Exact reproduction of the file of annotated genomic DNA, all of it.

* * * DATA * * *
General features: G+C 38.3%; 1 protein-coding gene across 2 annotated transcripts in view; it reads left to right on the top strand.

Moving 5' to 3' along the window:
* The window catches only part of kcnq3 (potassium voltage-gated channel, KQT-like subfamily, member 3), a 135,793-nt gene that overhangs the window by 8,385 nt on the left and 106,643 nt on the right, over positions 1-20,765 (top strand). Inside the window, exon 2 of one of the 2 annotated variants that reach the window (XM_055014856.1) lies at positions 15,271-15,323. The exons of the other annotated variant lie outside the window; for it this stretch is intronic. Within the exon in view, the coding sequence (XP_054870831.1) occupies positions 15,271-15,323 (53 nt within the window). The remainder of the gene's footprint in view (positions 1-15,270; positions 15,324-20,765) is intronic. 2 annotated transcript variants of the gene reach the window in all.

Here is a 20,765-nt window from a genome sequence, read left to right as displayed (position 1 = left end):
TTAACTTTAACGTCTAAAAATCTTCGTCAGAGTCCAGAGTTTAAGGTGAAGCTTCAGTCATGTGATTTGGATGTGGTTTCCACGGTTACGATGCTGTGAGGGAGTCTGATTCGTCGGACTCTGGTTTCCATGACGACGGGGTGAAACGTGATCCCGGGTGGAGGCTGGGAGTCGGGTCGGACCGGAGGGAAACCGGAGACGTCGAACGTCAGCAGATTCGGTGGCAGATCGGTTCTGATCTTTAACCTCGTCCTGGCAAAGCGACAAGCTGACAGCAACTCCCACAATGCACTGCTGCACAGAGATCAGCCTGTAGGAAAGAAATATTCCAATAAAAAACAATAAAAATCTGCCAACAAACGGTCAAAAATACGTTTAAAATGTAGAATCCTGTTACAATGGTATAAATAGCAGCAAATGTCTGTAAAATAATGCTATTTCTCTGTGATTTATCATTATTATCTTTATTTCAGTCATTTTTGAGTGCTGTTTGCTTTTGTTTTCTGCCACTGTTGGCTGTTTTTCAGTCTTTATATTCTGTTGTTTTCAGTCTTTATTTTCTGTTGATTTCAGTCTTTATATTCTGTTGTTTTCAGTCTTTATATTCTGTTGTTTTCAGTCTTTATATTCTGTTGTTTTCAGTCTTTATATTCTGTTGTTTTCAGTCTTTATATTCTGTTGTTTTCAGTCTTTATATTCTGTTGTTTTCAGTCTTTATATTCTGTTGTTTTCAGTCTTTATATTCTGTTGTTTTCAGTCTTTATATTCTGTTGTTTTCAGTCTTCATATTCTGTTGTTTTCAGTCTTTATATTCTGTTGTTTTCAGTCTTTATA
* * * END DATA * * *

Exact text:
General features: G+C 38.3%; 1 protein-coding gene across 2 annotated transcripts in view; it reads left to right on the top strand.

Moving 5' to 3' along the window:
* The window catches only part of kcnq3 (potassium voltage-gated channel, KQT-like subfamily, member 3), a 135,793-nt gene that overhangs the window by 8,385 nt on the left and 106,643 nt on the right, over positions 1-20,765 (top strand). Inside the window, exon 2 of one of the 2 annotated variants that reach the window (XM_055014856.1) lies at positions 15,271-15,323. The exons of the other annotated variant lie outside the window; for it this stretch is intronic. Within the exon in view, the coding sequence (XP_054870831.1) occupies positions 15,271-15,323 (53 nt within the window). The remainder of the gene's footprint in view (positions 1-15,270; positions 15,324-20,765) is intronic. 2 annotated transcript variants of the gene reach the window in all.

Here is a 20,765-nt window from a genome sequence, read left to right as displayed (position 1 = left end):
TTAACTTTAACGTCTAAAAATCTTCGTCAGAGTCCAGAGTTTAAGGTGAAGCTTCAGTCATGTGATTTGGATGTGGTTTCCACGGTTACGATGCTGTGAGGGAGTCTGATTCGTCGGACTCTGGTTTCCATGACGACGGGGTGAAACGTGATCCCGGGTGGAGGCTGGGAGTCGGGTCGGACCGGAGGGAAACCGGAGACGTCGAACGTCAGCAGATTCGGTGGCAGATCGGTTCTGATCTTTAACCTCGTCCTGGCAAAGCGACAAGCTGACAGCAACTCCCACAATGCACTGCTGCACAGAGATCAGCCTGTAGGAAAGAAATATTCCAATAAAAAACAATAAAAATCTGCCAACAAACGGTCAAAAATACGTTTAAAATGTAGAATCCTGTTACAATGGTATAAATAGCAGCAAATGTCTGTAAAATAATGCTATTTCTCTGTGATTTATCATTATTATCTTTATTTCAGTCATTTTTGAGTGCTGTTTGCTTTTGTTTTCTGCCACTGTTGGCTGTTTTTCAGTCTTTATATTCTGTTGTTTTCAGTCTTTATTTTCTGTTGATTTCAGTCTTTATATTCTGTTGTTTTCAGTCTTTATATTCTGTTGTTTTCAGTCTTTATATTCTGTTGTTTTCAGTCTTTATATTCTGTTGTTTTCAGTCTTTATATTCTGTTGTTTTCAGTCTTTATATTCTGTTGTTTTCAGTCTTTATATTCTGTTGTTTTCAGTCTTTATATTCTGTTGTTTTCAGTCTTTATATTCTGTTGTTTTCAGTCTTCATATTCTGTTGTTTTCAGTCTTTATATTCTGTTGTTTTCAGTCTTTATA